Gun-related homicides in Chicago have reached a new high in 2017, surpassing a body count of at least 600 dead human beings.
If you were to stack those bodies one on top of the other, a graphic graph would look something like this, in comparison to the height of Sears Tower:
In short, Chicago’s restrictions on firearms ownership are deadly. They do more harm than good, making unarmed people easy prey for gun-bearing thugs who care nothing about gun laws.
“600” is a nice, tidy number, but the bottom line is that Chicago’s a total mess.
I lived in Chi-town from 1996-2001. The gun situation was ugly, to say the least. There, I learned that an unarmed populace is easy prey. The break-ins, shootings, homicides, and lost lives were a brutal reality.
Combining my firsthand experiences with second-hand accounts from friends, my stack of Chiraq stories is seven-feet deep. There’s plenty to share; here are two of many, many, many:
On a bicycle ride home from work one night, someone shot at me. I could not see the shooter (the bullet came from behind), but as the bullet sped past me, it made an unforgettable whizzing sound, like what you might see/hear in war movies. I pedaled mightily, for I was more interested in zipping home, rather then calling the police. I doubt the shooter would’ve pulled the trigger if he thought there was a possibility I was packing heat.
Another Chiraq adventure comes from my then-husband/current frex (friend who’s an ex). Once upon a time, back in our Chicago era (Chicago error?), he walked with his pal to the corner store to fetch some goods. To get to the door, he had to step a few feet around a dead body. Cops had just arrived at the scene; the victim was a Latino man who’d been shot by another fella.
If gun-controllers like Chelsea Handler, Julianne Moore, and other privileged celebrities had to step around a dead body each time a Chicagoan was gunned down, they might reconsider their just-one-more-gun-law-will-fix-gun-tragedies strategy.
Whilst the 2010 McDonald case has opened up things a bit, the remaining gun laws of Chicago are extensive and harsh, making it incredibly difficult for the average law-abiding citizen to purchase a tool of self-defense.
Years ago, Joe Huffman encouraged me to blog about my experiences of living in gun-controlled Chicago. He said my pro-gun/pro-self-defense advocacy had a place in gun rights history, and that people would want to read my writings. I’m not sure if that’s true; today, I’m finally giving it a shot, putting pen to paper, fingers on keyboard.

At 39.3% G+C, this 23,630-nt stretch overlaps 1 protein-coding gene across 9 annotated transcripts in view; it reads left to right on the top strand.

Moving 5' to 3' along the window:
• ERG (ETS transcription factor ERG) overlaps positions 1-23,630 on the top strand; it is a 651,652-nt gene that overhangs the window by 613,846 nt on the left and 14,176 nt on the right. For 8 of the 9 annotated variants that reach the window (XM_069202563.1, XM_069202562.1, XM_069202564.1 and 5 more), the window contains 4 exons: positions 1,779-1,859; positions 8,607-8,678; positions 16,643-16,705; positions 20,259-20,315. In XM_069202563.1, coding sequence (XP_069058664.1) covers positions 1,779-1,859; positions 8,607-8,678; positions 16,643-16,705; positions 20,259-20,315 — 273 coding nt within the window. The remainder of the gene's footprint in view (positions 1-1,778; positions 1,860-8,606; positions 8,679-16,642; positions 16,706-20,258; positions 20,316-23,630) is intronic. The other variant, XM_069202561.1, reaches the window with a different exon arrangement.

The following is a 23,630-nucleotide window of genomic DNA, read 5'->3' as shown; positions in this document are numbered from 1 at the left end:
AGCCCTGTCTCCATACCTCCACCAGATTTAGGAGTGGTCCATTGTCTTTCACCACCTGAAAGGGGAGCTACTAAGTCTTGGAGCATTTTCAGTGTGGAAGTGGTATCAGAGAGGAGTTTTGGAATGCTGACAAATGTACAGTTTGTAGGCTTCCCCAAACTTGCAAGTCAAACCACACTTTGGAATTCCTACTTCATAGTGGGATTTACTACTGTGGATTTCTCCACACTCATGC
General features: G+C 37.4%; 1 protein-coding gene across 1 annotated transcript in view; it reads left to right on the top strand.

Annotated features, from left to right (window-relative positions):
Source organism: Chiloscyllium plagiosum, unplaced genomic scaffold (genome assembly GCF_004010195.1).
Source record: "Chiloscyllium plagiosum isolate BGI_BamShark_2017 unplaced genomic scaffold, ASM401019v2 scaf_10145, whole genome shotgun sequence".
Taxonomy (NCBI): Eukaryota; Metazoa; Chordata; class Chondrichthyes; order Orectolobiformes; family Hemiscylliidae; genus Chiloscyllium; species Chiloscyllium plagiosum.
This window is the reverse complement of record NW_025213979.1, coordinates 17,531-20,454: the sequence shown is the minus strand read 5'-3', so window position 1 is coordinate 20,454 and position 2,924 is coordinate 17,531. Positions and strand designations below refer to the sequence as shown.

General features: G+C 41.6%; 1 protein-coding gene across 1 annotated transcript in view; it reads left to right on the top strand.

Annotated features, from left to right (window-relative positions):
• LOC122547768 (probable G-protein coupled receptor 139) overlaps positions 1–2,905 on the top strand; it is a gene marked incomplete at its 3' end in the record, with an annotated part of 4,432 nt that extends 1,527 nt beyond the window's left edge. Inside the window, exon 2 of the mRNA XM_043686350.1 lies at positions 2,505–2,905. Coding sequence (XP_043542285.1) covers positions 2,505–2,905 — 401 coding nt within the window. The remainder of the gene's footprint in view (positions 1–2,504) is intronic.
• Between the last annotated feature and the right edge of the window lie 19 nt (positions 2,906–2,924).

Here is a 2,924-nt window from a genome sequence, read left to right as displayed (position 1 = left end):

I know there are scores of current and former pro-gun Chicagoans out there who could publicly share their eyewitness gun tragedy stories. But most won’t, out of fear. Pro-gunners from all walks of life understand the consequences of speaking up for their right to armed self-defense: bigotry, harassment, and persecution from anti-gun folk.
On the most basic level, we’re used to being yelled at by bitter GunCoggers. “Shut up! You’re a liar!” is the kind of language they embrace.
Outspoken gunfolk have had their lives threatened to the point of needing to relocate. Vocal anti-tyrannyists have been ousted from families, fired by employers, tattled on by tattlers, and targeted by anti-gun politicians. Some have experienced the meddling of their medical records. Others are locked in cages, incarcerated. Or worse.
I can relate to all of the above. I know I’m not alone. We’re not alone.
I write not for sympathy or attention. I write to shed light on what gun control looks like at ground zero in Chiraq. Nobody needs to go through any of that.
My investment in the gun rights matter is rooted in the fact that I’m profoundly saddened by the 500-foot tall pile of dead bodies in Chicago, plus scores of others elsewhere. Those were real people, not numbers. Heavy is my heart.
To the current residents of Chicago, do what I did:
Get the hell out of Dodge; dodge with Godspeed out of Chicago.
Definition of “gun-related homicide” is here.
#Chiraq #Chicago #GunCog